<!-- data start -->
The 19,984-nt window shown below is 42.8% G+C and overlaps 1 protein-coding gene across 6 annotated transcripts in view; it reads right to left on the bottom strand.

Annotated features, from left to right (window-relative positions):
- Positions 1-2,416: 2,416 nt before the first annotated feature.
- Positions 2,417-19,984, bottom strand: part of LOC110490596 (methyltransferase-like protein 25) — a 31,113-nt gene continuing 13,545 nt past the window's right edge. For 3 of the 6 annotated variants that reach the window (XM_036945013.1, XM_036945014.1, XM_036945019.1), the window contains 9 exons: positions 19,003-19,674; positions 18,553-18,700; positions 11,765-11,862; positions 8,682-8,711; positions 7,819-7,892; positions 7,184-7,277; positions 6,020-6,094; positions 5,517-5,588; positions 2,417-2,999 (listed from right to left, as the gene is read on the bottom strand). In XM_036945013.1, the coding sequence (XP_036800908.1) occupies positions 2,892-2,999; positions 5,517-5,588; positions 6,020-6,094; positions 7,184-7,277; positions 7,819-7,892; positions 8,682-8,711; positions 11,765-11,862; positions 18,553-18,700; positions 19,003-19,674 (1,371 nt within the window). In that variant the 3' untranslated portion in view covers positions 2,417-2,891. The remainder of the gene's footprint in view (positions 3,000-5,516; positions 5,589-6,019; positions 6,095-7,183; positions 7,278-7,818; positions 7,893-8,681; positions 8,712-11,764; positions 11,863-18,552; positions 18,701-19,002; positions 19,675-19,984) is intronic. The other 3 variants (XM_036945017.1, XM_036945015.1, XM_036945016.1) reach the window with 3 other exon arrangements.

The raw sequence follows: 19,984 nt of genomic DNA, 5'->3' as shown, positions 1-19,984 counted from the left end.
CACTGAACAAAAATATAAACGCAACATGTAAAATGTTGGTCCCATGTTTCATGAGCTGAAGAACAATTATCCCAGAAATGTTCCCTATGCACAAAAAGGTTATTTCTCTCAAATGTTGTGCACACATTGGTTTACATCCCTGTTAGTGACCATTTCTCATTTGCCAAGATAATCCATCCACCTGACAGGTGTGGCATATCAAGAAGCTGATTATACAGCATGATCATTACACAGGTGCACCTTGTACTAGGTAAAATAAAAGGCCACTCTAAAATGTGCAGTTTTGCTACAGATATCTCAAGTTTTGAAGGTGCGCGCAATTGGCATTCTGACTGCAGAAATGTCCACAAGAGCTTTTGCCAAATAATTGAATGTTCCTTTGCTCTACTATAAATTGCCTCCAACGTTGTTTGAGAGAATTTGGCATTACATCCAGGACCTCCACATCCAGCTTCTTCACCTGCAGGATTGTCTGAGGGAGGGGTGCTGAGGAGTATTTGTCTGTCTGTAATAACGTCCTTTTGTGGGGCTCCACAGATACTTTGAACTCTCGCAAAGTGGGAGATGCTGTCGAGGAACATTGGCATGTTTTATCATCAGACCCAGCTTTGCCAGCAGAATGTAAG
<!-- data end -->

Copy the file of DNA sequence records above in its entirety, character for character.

The 19,984-nt window shown below is 42.8% G+C and overlaps 1 protein-coding gene across 6 annotated transcripts in view; it reads right to left on the bottom strand.

Annotated features, from left to right (window-relative positions):
- Positions 1-2,416: 2,416 nt before the first annotated feature.
- Positions 2,417-19,984, bottom strand: part of LOC110490596 (methyltransferase-like protein 25) — a 31,113-nt gene continuing 13,545 nt past the window's right edge. For 3 of the 6 annotated variants that reach the window (XM_036945013.1, XM_036945014.1, XM_036945019.1), the window contains 9 exons: positions 19,003-19,674; positions 18,553-18,700; positions 11,765-11,862; positions 8,682-8,711; positions 7,819-7,892; positions 7,184-7,277; positions 6,020-6,094; positions 5,517-5,588; positions 2,417-2,999 (listed from right to left, as the gene is read on the bottom strand). In XM_036945013.1, the coding sequence (XP_036800908.1) occupies positions 2,892-2,999; positions 5,517-5,588; positions 6,020-6,094; positions 7,184-7,277; positions 7,819-7,892; positions 8,682-8,711; positions 11,765-11,862; positions 18,553-18,700; positions 19,003-19,674 (1,371 nt within the window). In that variant the 3' untranslated portion in view covers positions 2,417-2,891. The remainder of the gene's footprint in view (positions 3,000-5,516; positions 5,589-6,019; positions 6,095-7,183; positions 7,278-7,818; positions 7,893-8,681; positions 8,712-11,764; positions 11,863-18,552; positions 18,701-19,002; positions 19,675-19,984) is intronic. The other 3 variants (XM_036945017.1, XM_036945015.1, XM_036945016.1) reach the window with 3 other exon arrangements.

The raw sequence follows: 19,984 nt of genomic DNA, 5'->3' as shown, positions 1-19,984 counted from the left end.
CACTGAACAAAAATATAAACGCAACATGTAAAATGTTGGTCCCATGTTTCATGAGCTGAAGAACAATTATCCCAGAAATGTTCCCTATGCACAAAAAGGTTATTTCTCTCAAATGTTGTGCACACATTGGTTTACATCCCTGTTAGTGACCATTTCTCATTTGCCAAGATAATCCATCCACCTGACAGGTGTGGCATATCAAGAAGCTGATTATACAGCATGATCATTACACAGGTGCACCTTGTACTAGGTAAAATAAAAGGCCACTCTAAAATGTGCAGTTTTGCTACAGATATCTCAAGTTTTGAAGGTGCGCGCAATTGGCATTCTGACTGCAGAAATGTCCACAAGAGCTTTTGCCAAATAATTGAATGTTCCTTTGCTCTACTATAAATTGCCTCCAACGTTGTTTGAGAGAATTTGGCATTACATCCAGGACCTCCACATCCAGCTTCTTCACCTGCAGGATTGTCTGAGGGAGGGGTGCTGAGGAGTATTTGTCTGTCTGTAATAACGTCCTTTTGTGGGGCTCCACAGATACTTTGAACTCTCGCAAAGTGGGAGATGCTGTCGAGGAACATTGGCATGTTTTATCATCAGACCCAGCTTTGCCAGCAGAATGTAAG